Our studies have found that, for most Manager’s, giving feedback is awkward and uncomfortable, particularly when there is a performance or behavioral need for improvement. In general, we believe the reason that many of us find it difficult to deliver unfavorable or unpleasant news is our perception of the hurtful impact on the individual, their disappointment or unpredictable range of responses. The reality is, in most cases, this is a misconception on our part. Most of us, if not nearly all of us, want to continue to improve and succeed at what we do, so the irony is, we often think that we are doing someone a favor by soft-peddling the news, when in fact, we are doing them a disservice and preventing them from further development, growth and achievement. They don’t know what they don’t know!!! And the only way they will know is if we are honest with our feedback and then partner with them to strengthen those areas in need of improvement.
In our programs, we provide an in-depth review of the seven Patterns of Behavior that exist in the workplace. And through our Assessments, we also identify for the participant’s their specific pattern of behavior. Over years of tracking the data from the assessments, we have found that the two most used patterns by managers when giving performance-related feedback are the Synergist and Strategist and neither are very effective. The Synergist is overly kind by smoothing over “constructive criticism” and the Strategist is overly vague. Ambiguity (double-talk) is their friend. Their motto is, if you do not have something nice to say, you can at least be VAGUE!
A Manager from a major Retail client of ours, Tom, a strategist, had the difficult task of having to fire an under-performing employee after a number efforts to improve her performance. Tom met with the employee at the end of the day to inform her of the decision. The next morning she returned to work not even realizing that she had been fired. Sadly her colleagues had to inform her of the truth.
Synergists on the other hand, procrastinate and refrain from confronting problems in a timely, truthful and decisive way. They fear losing the approval of both the individual receiving the feedback and as well as others on the team if they are confrontational. Again, the irony is, the opposite is true. Issues must be addressed with honesty and conviction to gain the respect of others.
An example that comes to mind is “Sarah, an incredibly kind and gentle person. She’s smart, hardworking, and loyal…However, she had one weakness and it was affecting her entire team. It’s a common weakness among leaders. At times, most of us will struggle in this area. Her weakness? She was being too kind!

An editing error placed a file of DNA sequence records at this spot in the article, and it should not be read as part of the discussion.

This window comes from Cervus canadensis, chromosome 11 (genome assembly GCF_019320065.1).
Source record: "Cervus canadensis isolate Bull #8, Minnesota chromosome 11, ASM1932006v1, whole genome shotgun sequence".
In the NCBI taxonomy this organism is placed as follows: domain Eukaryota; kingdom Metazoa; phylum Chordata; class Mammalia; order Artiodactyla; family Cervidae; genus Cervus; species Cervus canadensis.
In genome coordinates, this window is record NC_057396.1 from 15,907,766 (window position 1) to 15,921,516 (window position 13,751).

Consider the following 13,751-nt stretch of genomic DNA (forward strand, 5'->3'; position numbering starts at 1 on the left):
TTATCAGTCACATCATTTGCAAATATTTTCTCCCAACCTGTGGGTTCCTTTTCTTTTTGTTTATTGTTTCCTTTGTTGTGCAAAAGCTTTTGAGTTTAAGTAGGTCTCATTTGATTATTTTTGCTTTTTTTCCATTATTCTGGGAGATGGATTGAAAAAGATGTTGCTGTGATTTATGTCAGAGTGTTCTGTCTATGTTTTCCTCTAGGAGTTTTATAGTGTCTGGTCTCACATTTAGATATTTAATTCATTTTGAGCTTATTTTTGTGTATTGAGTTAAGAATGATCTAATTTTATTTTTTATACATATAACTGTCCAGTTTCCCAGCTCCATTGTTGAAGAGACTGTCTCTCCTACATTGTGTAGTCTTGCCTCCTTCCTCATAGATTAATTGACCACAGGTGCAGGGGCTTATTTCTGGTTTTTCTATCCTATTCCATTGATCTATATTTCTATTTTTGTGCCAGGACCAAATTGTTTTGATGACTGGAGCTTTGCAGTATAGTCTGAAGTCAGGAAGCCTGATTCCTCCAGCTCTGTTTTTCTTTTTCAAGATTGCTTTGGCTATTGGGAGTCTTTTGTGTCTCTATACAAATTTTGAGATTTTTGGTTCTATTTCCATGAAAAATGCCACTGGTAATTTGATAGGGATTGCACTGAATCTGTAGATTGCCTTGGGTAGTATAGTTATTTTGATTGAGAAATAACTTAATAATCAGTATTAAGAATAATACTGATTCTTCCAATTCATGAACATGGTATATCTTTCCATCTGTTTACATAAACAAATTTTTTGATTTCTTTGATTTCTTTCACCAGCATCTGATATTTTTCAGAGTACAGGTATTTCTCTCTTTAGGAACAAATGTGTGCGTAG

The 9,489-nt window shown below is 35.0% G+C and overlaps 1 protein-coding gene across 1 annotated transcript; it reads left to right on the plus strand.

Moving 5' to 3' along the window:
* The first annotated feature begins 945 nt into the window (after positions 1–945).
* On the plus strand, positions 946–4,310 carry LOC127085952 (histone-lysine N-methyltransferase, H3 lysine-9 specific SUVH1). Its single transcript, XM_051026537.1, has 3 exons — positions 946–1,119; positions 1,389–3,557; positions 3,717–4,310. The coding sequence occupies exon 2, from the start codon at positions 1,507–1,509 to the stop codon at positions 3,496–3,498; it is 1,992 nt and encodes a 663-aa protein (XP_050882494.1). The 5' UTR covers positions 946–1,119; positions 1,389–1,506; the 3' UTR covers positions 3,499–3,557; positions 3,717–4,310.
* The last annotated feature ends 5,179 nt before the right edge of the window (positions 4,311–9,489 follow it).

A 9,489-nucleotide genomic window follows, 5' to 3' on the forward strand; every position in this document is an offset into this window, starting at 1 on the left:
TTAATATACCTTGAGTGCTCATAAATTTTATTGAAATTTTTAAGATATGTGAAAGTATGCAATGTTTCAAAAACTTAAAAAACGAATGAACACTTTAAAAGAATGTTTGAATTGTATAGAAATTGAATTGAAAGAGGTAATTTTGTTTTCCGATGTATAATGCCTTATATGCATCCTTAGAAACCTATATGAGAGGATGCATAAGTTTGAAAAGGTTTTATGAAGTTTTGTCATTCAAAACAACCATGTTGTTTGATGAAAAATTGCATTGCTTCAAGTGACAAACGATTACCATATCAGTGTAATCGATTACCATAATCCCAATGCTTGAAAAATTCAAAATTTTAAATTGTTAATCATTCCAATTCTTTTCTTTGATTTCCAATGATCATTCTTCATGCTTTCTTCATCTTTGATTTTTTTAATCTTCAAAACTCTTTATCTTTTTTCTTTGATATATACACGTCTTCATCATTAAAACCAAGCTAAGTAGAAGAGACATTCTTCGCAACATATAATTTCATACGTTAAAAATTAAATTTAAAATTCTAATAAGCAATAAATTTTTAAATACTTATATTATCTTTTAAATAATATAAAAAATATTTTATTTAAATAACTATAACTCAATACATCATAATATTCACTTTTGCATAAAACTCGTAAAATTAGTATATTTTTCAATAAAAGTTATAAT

To the detriment of her team, a noticeable underperforming and disruptive team member was being allowed to continue this divisive behavior without any repercussions and there was no apparent effort by Sarah to change this behavior even though the individuals behavior was clearly impacting team morale and performance with no accountability. In an effort to save the relationship Sarah chose to continue to exercise ONLY patience and not to confront the problem.
By ignoring the problem and failing to take corrective action, Sarah essentially abdicated her leadership role…Our management or leadership style or pattern, in this case, the kindest and non-confrontational Synergist, cannot be used as an excuse for our behavior.
If you are not careful, you can become everyone’s friend, but nobody’s leader.
We are not suggesting you be mean, but know that
“Leading is hard – some days harder than others. The sooner you handle the problem (and the problem people), the sooner things will begin to improve on your team for everyone.
We recommend the pattern that we refer to as the Actualizer Leadership approach. Actualizers not only transfer ownership to the individual; but also, removes the awkwardness and sometime difficult task of delivering unfavorable news when providing Performance-related Feedback.
First, Actualizers celebrate success and acknowledge the value the individual brings to the team.
Second, if and when improvement is needed, they clearly point out the areas that need to be strengthened, and then ask the individual, what can you do to improve and strengthen these areas? Since it is often human nature for us to be harder on ourselves than others can be on us, the employee will likely come up with more suggestions than we could address (although we can add additional actions at this time if necessary).
Third, after the individual has verbally outlined their plan for improvement, which needs to include any additional actions that may have been added, Actualizers ask them, “how can I partner with you to achieve your plan?” Once agreement has been reached, set a specific timeline to achieve improvements. Then, have the employee provide a written summary of the agreement for both to sign.
In essence, the employee creates and owns their plan for improvement with our partnership. And there is also accountability with a mutually agreed upon timeline.
This three-point method also empowers our employees by allowing them to play an active part in their own development and success.
Of course, many performance-related issues may only require tweaks and refinements and can be handled in a less formal manner through coaching and mentoring.